second its late consequences, appearing as a result of
the host response to the primary insult. This two-target
explanation is consistent with previous descriptions
[41, 59] but must be tested in adequate models. The
presence of neurological dysfunction/failure in the first
factor could be explained by the presence of patients
with trauma in this database (181 patients, although
probably not all with head trauma) or by the early onset
of septic encephalopathy in MODS [60]. Moreover,
concerns about the reliability of the evaluation of neurological dysfunction in critically ill patients have recently been raised [61], although not shared by all the
researchers [62, 63]. Maybe when physiologists return
from the drawing board, as recently suggested [64], we
will gain more insight into the explanation of this phenomenon.
Our study presents some limitations that must be acknowledged. First, we only evaluated the relationship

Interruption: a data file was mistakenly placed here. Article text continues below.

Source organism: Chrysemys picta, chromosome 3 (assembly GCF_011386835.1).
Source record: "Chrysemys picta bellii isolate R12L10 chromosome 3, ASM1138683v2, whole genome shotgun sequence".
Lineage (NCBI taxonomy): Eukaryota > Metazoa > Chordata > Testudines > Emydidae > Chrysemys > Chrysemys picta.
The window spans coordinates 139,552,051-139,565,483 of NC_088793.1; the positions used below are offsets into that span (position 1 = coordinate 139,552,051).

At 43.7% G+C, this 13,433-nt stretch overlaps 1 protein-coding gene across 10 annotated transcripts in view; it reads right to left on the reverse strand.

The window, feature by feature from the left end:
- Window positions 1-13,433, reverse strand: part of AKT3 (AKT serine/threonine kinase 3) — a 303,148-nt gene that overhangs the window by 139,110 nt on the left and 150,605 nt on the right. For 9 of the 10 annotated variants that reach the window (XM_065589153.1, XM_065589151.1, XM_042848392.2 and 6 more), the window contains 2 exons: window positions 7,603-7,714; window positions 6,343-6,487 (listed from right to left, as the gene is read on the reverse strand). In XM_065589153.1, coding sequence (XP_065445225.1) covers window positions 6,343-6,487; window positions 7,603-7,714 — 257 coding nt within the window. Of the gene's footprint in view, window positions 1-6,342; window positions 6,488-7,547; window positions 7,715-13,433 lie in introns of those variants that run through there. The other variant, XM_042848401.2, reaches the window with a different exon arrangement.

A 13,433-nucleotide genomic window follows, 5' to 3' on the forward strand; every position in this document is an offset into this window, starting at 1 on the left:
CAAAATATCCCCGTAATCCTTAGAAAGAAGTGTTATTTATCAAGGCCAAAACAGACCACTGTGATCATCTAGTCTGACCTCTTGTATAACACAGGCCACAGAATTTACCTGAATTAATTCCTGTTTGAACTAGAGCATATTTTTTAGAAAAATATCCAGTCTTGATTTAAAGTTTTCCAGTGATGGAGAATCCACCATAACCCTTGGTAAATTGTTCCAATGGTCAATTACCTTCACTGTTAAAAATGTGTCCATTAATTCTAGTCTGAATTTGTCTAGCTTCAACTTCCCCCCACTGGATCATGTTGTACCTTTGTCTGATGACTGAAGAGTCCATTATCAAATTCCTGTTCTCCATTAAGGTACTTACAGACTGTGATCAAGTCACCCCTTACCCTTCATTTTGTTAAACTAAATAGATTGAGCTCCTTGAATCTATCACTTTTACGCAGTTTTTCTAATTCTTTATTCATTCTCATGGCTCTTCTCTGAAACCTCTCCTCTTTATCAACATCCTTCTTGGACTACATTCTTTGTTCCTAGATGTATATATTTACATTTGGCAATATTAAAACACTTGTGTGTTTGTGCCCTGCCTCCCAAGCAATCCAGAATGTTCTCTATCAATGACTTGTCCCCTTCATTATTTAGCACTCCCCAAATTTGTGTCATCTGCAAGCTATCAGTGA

of SOFA with ICU outcome and not with hospital or

30-day mortality. This fact could have introduced some

bias in the analyses and more research should be undertaken to examine whether there exists a link between
organ dysfunction/failure during the ICU stay, shortterm (ICU) mortality and long-term mortality. For that
purpose, patients must be followed after ICU discharge
and monitored for the development of further complications. Second, SOFA, similar to all the published organ
failure scores, uses the Glasgow coma score for neurological evaluation [65] and this computation can be
very difficult or impossible in sedated patients and very
prone to errors in data collection. Certainly we need to
develop better ways to assess neurological dysfunction
in the critically ill, non-trauma patient.
The best treatment for MODS is certainly prevention. Unfortunately, this is not possible in many cases.
New diagnostic tools and new therapeutic options are
needed to deal with this complex syndrome that is responsible for so many deaths. In the meantime, instruments like the SOFA score and their derived measures
should be used for the evaluation and quantification of
organ dysfunction/failure.
Acknowledgements The authors want to acknowledge the efforts
in data collection by all the participants in the study. A complete
list of participating centres can be found in J.-L. Vincent et al. [27].

SOFA score was computed at admission and for every